The Six Newborn Baby Learning Curves


So despite being post-birth and genuinely exhausted, most mums will admit to that feeling of pride that comes with the arrival of a child. Be it your first or fifth baby, they are all special and all little miracles. Just look what you have achieved!

However there are things that people forget to mention or don’t go into much detail about, I thought I would share some of my tips in this blog post for getting passed these… we will call them the six newborn baby learning curves!

When you become a mum you look at your bundle of joy and you feel incredible, that rush of emotions and pride… you just grew and birthed (in whichever way you did) a small human being. Go you! Own it!

But, while trapped in a chair under said small human, (in fear of waking them up if you were to even clear your throat!), you can’t help but wonder why your amazing body didn’t also develop the ability of telekinesis while it was doing this awe shattering feat! How amazing and useful would that be?! So here are my six phases… I guarantee you’ll laugh before the end of this article…

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Curve 1. The “I Can’t Put The Baby Down Because We Are Bonding Or Cluster Feeding”.

Always keep the essentials close by, as in within an arms stretch! This goes for the TV remote, your phone, at least one snack, your phone charger or a charging device, tablet or a book, and definitely a glass of water. If you have a little one who won’t sleep very much then lifesaving materials can be what get you through those afternoons, as you cradle your small bundle who is finally napping but you dare not put them down. Instead, you settle into an afternoon of Netflix binge-watching and you have a whole packet of biscuits with your name on.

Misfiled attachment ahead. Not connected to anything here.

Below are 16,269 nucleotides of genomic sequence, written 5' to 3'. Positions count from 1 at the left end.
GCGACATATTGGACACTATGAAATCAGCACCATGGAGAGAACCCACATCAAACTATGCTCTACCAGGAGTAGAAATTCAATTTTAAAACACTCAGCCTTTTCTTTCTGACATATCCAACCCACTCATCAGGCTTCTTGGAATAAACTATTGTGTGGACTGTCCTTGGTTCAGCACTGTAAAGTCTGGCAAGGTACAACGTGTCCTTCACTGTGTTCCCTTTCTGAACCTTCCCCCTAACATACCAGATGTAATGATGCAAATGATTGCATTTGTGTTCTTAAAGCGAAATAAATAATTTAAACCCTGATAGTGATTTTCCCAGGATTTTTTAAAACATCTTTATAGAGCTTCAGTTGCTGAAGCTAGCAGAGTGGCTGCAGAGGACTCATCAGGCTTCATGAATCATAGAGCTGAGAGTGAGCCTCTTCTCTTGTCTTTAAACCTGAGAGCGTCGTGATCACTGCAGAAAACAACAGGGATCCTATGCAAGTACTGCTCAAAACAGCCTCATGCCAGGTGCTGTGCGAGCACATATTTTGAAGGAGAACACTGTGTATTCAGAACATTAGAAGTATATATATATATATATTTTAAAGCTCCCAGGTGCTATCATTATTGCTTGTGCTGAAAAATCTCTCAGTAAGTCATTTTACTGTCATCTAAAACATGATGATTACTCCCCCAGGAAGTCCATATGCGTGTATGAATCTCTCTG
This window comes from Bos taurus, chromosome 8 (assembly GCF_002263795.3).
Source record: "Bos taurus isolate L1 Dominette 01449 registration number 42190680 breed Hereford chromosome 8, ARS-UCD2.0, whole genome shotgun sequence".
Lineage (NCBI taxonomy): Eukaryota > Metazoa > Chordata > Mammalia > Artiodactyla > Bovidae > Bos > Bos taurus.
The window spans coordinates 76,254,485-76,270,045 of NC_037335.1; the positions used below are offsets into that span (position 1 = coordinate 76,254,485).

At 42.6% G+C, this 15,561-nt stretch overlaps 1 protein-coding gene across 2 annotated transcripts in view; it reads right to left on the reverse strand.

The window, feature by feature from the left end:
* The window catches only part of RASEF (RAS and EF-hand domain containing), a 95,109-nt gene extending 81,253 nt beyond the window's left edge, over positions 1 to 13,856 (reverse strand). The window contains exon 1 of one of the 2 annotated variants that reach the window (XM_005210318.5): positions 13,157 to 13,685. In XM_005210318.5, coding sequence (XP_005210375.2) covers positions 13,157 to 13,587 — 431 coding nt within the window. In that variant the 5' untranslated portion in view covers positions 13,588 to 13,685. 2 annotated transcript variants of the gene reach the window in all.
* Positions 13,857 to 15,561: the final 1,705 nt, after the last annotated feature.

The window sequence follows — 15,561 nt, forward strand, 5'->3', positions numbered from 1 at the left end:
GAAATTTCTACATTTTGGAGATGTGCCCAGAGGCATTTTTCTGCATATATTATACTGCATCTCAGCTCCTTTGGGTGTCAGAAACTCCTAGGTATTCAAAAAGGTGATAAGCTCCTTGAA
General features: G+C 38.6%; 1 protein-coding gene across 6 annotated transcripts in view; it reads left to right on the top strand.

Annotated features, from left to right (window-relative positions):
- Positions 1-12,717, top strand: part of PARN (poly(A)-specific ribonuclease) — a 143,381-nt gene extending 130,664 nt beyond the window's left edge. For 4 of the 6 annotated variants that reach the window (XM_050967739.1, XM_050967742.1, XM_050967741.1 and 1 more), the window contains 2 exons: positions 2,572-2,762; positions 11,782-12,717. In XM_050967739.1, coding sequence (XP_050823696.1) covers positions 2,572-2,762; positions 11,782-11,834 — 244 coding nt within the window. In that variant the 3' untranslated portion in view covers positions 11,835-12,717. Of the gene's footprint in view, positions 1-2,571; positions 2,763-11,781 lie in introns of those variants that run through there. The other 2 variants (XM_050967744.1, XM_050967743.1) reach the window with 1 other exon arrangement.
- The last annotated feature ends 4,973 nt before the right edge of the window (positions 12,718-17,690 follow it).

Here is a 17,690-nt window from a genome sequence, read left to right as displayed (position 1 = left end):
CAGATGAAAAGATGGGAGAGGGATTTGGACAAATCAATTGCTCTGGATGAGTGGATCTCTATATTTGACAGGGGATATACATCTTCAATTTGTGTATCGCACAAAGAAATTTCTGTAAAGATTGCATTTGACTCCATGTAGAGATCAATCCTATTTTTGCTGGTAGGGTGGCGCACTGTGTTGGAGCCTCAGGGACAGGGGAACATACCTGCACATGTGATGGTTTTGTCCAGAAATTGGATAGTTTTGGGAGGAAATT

Personally, I chose to have a lunch bag size cool bag next to where I sat with my son. Inside it was snacks, a reusable bottle of water and piece of fruit. I kept a table to one side of me with the remotes and my phone on, and a box of tissues. On the other side within a stretch away was the cool bag, my tablet and a portable USB charger. Lifesavers for me on several afternoons!

Curve 2. The “Where’s The Flipping Muslin Cloth Gone!”

Buy Extra Cloths! So cloths for a newborn baby are a given but have you considered you may need to wipe all sorts of things off your baby and multiple times in one day. I couldn’t believe how many cloths I went through each day at first. The tip for this is to keep a folded clean pile of muslins somewhere in every main room of your home. Also, another tip is to buy similar colours of cloth so that you can just throw them all in the wash together. Because Muslin cloths are thin they don’t take a lot to wash and also dry, but you won’t want to wait a few hours when you’re down to your last one and baby is due for a feed…

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Curve 3. The “What Time Is It? Oh My, I Forgot To Stop For Lunch, Again” Learning to feed yourself and the baby.

Nobody tells you how fast the time goes. This isn’t a lie, time actually goes faster and you will forget what time of day it is and then realise you haven’t had a drink for hours! Let alone a hot meal… Make sure you always get nourished every time you journey into the kitchen, keep snacks and fruit handy, things that you can eat one-handed, and keep a reusable water bottle by your favourite seat. Keeping hydrated is the most important thing especially if you’re breastfeeding and also recovering from birth too. I went by the motto of this; if your baby is having something to drink then you should be too!

Curve 4. The “I’m Too Tired To Cook Tonight, Let’s Open Up The Fast Food App”.

Every parent will admit to ordering fast food in those first few weeks with a newborn baby. But if you can organise yourselves in the weeks running up to their arrival, you’ll feel better for it, both stomach and bank balance!